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Tuesday, February 12, 2019

The Drug Classification of Klonopin

Have you or a loved one been prescribed Klonopin and you’re wondering whether it has the potential to be addictive? Do you have concerns that a loved one may have become addicted to this medication?

Klonopin does have helpful qualities, but its use needs to be monitored carefully by a doctor. Misuse of this medication can lead to addiction, and that isn’t an outcome that anyone hopes for.

What Is Klonopin Used For?
Sold under the brand name Clonazepam, Klonopin was approved by the Food and Drug Administration (FDA) in 1975. This medication is an anticonvulsant (a drug used to prevent and/or control seizures). Some patients use it to treat panic attacks. A number of companies make a generic version of Clonazepam.

How Does Klonopin Work?
Klonopin is a member of a class of drugs called benzodiazepines (benzos). It works by boosting the effects of GABA, a neurotransmitter that controls the movement of nerve signals in the brain.
Neurotransmitters are the body’s chemical messengers. They allow nerve cells to communicate with one another. They are part of many of the body’s daily physical functions, including moderating sleep and heart rate. Neurotransmitters are also involved in regulating our psychological wellbeing, which includes overall mood, appetite, and our fear response. At any time, there are billions of neurotransmitters at work managing all these functions behind the scenes.
GABA is the main inhibitory chemical messenger in the body. It contributes to motor control, vision, and anxiety regulation. Benzos work by boosting the efficiency of GABA neurotransmitters. As a result, the person taking them feels an increased sense of calmness and relaxation.

FDA Controlled Substances Schedules
The FDA released a schedule for controlled substance classifications in 1970. These drug schedules were developed under the Controlled Substance Act (CSA) and organize drugs into groups based on their potential for abuse or to cause harm.
Drugs that are at the highest level of risk and which have no medical benefit are classified as Schedule I. As you move through the list, the risk of harm becomes lower and the likelihood of a positive medical benefit increases.

Schedule I Controlled Substances
Drugs under this schedule don’t have any “currently accepted medical use” in the US. They also have a high potential for abuse. Examples of substances under this Schedule include heroin, marijuana, and mescaline.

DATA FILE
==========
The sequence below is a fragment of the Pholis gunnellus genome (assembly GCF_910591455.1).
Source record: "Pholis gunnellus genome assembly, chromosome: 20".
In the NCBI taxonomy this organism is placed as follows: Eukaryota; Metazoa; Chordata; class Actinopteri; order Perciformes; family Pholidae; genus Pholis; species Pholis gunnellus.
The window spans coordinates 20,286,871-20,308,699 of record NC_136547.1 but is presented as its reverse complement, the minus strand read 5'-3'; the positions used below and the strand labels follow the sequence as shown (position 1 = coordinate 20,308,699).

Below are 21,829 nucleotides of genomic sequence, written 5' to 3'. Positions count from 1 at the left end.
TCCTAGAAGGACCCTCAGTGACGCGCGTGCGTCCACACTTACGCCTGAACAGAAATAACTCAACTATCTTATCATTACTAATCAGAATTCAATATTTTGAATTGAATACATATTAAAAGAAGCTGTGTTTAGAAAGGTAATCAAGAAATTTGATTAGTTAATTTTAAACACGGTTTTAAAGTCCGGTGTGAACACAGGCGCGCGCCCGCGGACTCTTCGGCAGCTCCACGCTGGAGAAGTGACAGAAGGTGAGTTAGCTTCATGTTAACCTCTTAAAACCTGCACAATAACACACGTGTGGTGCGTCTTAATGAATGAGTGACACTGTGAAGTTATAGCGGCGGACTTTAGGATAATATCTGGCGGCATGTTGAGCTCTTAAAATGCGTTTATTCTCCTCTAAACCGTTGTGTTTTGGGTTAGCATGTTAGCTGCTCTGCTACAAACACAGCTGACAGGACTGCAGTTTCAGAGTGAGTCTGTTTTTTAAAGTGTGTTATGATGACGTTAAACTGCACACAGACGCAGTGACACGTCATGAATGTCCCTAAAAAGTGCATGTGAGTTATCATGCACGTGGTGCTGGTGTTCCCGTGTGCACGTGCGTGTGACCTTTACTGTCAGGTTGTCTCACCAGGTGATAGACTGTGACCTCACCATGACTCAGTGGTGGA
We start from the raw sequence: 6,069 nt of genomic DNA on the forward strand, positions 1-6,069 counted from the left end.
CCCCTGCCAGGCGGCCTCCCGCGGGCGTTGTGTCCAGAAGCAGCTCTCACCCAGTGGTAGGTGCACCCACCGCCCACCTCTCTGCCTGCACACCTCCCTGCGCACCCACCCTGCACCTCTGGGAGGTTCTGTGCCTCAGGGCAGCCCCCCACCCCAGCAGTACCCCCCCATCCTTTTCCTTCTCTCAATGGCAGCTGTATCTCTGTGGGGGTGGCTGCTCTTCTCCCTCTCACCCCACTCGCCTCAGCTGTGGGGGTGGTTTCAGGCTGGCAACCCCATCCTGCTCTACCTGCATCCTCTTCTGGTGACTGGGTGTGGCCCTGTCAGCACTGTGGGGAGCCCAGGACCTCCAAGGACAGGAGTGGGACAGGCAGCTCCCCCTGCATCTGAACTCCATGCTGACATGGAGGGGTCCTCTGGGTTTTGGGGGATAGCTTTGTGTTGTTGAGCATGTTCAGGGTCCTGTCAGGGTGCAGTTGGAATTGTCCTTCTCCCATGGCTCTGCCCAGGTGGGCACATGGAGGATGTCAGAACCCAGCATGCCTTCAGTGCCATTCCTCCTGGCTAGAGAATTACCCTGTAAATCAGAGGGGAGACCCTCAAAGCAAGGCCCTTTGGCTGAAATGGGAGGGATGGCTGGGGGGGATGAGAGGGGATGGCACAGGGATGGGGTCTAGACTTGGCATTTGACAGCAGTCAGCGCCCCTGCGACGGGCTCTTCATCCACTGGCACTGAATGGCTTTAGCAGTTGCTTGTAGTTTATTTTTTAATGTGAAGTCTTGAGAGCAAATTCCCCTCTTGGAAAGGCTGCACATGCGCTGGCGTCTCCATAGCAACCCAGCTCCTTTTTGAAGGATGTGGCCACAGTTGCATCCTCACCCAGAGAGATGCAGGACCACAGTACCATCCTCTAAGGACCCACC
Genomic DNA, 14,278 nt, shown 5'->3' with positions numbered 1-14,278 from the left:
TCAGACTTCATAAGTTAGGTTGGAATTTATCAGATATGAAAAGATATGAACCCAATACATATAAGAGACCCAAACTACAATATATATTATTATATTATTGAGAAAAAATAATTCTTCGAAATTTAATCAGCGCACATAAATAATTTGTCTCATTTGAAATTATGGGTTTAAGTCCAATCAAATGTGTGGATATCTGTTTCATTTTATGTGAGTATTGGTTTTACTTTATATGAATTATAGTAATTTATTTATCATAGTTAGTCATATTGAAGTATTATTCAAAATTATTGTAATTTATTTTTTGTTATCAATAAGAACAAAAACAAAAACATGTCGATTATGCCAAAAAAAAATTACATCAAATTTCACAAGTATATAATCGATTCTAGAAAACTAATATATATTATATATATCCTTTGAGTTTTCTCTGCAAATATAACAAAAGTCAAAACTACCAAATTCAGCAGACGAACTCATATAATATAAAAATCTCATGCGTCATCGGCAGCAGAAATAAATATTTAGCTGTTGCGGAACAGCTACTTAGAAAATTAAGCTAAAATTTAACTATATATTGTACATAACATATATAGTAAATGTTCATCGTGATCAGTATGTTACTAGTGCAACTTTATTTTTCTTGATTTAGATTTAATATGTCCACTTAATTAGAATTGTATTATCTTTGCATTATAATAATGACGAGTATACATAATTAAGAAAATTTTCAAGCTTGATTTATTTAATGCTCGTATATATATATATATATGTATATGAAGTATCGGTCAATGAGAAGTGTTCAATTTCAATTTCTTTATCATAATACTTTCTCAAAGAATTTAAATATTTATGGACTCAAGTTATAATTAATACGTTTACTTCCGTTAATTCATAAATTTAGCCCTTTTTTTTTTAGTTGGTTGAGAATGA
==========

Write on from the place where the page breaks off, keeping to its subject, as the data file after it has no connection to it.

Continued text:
Schedule II Controlled Substances
Substances classified as Schedule II have a high potential for abuse. This may lead to either physical or psychological addiction. Examples of substances in this category include codeine, hydromorphone, fentanyl, and methadone.

A Schedule II drug has a significant potential for addiction if misused, but has potential medical benefits that can’t be ignored. Patients using medications in this class would need to be monitored very closely.
Schedule III Controlled Substances
Substances in this category have a potential for abuse that is lower than those in Schedules I and II. Abuse of these substances may lead to either low/moderate physical dependence or high psychological dependence. Anabolic steroids and certain stimulants are placed in Schedule III.
Schedule IV Controlled Substances
Schedule IV controlled substances have a lower potential for abuse when compared to those in Schedule III. Several benzodiazepines, such as diazepam, lorazepam, and oxazepam have been placed in this category.
Schedule V Controlled Substances
Schedule V controlled substances have a low potential for abuse relative to the substances in Schedule IV. The substances in this category are made up of preparations which contain small amounts of certain narcotics. Examples of Schedule V controlled substances would be a cough medicine that contains a small amount of codeine.

FDA Drug Class of Klonopin
Where did you think Klonopin might be listed on the Schedule of Controlled Substances? If you were thinking that it might fit in well with the other benzodiazepines in Schedule IV, you’d be right.
Medications like benzodiazepines are usually recommended for short-term use only due to the potential for misuse (taking them in a way other than prescribed as a doctor) and addiction.

If your loved one is complaining that she needs to use more Klonopin to get the desired result or is taking more medication than the doctor recommended, this could indicate a problem with a benzos addiction. Reach out to us for confidential help today.


By Jodee Redmond

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